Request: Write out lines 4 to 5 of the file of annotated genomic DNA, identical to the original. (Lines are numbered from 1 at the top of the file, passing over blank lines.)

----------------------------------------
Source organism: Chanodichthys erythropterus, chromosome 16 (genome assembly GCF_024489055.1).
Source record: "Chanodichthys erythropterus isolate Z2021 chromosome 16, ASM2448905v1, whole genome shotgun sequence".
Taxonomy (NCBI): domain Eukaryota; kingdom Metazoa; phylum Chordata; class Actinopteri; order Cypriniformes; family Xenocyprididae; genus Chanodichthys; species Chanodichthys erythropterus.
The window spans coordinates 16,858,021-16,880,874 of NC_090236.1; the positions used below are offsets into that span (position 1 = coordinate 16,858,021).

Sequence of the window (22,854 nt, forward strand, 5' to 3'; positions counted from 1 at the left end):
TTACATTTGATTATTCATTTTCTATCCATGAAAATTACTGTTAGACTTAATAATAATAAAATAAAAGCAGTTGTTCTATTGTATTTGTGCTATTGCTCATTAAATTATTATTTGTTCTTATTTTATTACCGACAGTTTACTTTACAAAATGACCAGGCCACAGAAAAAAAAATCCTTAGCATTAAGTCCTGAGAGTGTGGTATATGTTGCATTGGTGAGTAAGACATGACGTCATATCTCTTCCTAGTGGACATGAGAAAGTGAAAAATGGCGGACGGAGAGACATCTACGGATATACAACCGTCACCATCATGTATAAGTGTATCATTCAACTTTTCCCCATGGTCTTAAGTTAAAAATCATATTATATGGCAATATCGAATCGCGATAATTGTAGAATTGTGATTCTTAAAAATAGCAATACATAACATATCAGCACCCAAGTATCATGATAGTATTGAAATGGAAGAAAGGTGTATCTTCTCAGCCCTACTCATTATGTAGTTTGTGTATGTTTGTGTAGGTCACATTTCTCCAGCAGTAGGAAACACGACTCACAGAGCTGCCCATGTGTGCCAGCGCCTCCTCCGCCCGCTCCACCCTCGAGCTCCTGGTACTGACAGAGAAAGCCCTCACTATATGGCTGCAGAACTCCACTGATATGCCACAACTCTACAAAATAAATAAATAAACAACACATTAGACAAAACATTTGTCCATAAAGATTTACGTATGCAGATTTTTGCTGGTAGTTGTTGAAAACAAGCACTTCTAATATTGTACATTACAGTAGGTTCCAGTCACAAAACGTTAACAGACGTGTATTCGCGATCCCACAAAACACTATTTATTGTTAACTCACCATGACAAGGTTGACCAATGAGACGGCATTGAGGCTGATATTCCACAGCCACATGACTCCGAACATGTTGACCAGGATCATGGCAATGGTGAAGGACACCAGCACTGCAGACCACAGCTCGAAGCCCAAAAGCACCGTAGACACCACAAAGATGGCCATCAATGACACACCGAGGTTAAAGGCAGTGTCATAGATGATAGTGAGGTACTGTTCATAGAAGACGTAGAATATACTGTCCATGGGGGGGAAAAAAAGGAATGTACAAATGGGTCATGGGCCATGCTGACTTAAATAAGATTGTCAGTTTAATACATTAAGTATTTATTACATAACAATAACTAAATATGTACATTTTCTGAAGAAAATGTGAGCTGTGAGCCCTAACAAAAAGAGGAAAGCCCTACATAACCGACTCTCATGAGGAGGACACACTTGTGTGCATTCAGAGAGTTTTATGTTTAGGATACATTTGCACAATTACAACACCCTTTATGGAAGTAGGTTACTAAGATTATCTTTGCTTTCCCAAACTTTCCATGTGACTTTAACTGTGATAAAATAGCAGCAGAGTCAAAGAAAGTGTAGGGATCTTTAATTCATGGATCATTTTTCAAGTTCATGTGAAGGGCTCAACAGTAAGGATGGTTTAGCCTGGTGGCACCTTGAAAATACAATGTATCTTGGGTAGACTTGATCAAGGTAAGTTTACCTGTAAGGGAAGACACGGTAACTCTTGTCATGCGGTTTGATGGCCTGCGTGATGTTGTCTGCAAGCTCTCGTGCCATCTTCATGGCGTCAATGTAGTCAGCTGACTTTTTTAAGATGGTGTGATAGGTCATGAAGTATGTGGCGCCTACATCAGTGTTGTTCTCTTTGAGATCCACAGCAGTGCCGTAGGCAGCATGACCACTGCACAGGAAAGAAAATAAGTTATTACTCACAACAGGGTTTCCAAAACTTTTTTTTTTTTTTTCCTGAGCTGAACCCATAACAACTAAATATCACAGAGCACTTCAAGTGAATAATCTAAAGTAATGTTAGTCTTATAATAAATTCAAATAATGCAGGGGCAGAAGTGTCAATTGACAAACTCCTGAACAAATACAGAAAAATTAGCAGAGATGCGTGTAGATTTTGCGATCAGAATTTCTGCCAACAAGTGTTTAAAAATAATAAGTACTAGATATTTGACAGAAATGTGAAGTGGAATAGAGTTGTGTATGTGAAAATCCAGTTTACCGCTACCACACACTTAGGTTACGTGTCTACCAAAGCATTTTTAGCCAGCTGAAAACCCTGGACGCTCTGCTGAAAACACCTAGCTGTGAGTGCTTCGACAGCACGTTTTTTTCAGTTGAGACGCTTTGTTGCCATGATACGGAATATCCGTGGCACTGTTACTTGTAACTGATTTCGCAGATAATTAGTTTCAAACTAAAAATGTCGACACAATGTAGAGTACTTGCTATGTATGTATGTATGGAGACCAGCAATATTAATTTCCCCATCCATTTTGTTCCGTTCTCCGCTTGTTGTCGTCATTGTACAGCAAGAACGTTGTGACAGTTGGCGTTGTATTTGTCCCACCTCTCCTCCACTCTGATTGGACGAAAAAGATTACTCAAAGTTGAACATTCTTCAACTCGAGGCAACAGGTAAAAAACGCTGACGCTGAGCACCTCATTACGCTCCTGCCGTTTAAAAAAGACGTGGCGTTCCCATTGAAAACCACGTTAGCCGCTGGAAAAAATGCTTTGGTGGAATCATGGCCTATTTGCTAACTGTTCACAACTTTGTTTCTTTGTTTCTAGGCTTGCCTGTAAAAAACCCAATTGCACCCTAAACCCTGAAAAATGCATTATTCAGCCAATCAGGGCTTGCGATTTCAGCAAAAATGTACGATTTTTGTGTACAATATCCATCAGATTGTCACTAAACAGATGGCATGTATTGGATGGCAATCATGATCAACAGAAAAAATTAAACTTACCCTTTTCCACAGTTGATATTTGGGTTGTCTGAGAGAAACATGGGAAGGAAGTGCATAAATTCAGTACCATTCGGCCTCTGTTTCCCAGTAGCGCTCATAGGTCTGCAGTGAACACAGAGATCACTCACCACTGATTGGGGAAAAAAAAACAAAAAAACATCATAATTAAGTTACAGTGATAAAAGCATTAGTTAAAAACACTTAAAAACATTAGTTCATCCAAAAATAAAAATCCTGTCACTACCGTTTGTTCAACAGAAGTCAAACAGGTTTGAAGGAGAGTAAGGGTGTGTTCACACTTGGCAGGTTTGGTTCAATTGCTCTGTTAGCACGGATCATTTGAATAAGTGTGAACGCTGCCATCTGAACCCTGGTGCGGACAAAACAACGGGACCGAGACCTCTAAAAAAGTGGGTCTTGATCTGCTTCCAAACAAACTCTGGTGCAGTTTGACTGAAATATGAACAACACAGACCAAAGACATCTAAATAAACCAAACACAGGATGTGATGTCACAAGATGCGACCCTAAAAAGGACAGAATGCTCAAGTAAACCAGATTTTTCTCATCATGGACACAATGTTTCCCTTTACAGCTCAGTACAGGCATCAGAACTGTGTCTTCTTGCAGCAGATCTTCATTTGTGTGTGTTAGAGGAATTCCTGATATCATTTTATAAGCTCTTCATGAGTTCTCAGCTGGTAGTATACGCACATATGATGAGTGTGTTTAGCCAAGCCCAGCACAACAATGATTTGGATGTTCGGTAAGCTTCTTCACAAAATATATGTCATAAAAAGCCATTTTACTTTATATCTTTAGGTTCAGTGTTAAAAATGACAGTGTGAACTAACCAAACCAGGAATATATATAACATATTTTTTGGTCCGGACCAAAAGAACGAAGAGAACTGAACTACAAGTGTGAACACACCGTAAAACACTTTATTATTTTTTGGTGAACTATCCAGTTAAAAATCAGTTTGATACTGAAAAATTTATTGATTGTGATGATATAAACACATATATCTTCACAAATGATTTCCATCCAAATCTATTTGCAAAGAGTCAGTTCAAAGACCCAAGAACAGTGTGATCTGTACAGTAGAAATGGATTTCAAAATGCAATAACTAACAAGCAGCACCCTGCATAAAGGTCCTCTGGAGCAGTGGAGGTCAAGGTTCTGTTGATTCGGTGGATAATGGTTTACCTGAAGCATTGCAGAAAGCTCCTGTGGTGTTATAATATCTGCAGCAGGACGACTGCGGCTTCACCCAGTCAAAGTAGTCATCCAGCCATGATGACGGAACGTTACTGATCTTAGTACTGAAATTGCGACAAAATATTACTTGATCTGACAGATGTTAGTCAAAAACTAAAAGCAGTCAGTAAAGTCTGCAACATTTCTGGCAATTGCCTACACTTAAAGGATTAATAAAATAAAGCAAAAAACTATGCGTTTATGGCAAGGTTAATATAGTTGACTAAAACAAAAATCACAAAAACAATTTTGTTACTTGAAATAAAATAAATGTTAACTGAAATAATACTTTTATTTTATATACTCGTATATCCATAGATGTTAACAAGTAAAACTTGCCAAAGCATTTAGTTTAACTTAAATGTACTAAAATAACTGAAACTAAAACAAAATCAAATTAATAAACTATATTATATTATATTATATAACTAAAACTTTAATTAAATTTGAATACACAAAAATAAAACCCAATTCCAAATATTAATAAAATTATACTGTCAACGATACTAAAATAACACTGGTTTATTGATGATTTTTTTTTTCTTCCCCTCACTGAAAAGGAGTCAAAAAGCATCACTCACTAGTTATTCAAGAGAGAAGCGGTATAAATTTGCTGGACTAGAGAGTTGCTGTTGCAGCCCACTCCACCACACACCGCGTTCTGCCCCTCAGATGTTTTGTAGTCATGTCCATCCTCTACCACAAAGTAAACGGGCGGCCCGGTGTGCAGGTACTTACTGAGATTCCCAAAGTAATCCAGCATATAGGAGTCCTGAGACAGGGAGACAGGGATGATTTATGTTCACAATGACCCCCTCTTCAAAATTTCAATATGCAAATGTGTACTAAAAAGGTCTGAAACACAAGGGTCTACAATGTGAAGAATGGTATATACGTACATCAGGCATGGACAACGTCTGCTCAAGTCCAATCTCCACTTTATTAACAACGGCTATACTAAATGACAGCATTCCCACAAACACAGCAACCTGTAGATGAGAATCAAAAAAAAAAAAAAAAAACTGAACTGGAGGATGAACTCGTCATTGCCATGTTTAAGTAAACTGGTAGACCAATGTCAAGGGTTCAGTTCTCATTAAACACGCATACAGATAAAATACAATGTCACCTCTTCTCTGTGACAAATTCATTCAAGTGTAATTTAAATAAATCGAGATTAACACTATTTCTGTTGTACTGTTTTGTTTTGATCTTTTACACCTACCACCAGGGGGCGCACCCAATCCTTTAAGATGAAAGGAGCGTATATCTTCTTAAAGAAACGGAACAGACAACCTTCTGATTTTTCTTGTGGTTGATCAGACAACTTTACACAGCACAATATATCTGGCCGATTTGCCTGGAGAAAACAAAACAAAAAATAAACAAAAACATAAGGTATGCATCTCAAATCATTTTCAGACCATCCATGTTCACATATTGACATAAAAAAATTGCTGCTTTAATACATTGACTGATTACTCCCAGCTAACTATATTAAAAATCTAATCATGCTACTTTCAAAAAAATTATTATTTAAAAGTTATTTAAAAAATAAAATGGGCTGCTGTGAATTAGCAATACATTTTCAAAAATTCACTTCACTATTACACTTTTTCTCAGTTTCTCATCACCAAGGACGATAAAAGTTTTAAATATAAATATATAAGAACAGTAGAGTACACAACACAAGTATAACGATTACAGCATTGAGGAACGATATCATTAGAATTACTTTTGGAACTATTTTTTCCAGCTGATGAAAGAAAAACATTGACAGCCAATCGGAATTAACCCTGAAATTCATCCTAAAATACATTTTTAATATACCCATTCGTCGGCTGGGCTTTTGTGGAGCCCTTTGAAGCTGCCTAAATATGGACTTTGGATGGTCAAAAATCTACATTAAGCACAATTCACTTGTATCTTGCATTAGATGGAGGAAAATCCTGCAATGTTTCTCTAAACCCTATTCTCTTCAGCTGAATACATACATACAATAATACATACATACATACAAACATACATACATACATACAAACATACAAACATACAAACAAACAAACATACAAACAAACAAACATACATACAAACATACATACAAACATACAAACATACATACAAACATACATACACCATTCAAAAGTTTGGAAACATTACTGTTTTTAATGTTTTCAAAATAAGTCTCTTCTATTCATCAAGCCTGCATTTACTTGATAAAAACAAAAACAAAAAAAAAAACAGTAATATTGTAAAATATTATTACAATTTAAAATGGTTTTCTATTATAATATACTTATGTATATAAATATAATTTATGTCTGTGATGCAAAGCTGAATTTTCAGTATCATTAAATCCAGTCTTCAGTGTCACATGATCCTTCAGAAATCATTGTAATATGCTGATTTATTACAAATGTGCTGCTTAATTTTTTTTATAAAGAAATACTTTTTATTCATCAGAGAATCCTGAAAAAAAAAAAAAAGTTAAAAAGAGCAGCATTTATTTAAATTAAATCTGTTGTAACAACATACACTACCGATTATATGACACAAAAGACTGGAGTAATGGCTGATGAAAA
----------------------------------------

The window spans coordinates 16,858,021-16,880,874 of NC_090236.1; the positions used below are offsets into that span (position 1 = coordinate 16,858,021).

Sequence of the window (22,854 nt, forward strand, 5' to 3'; positions counted from 1 at the left end):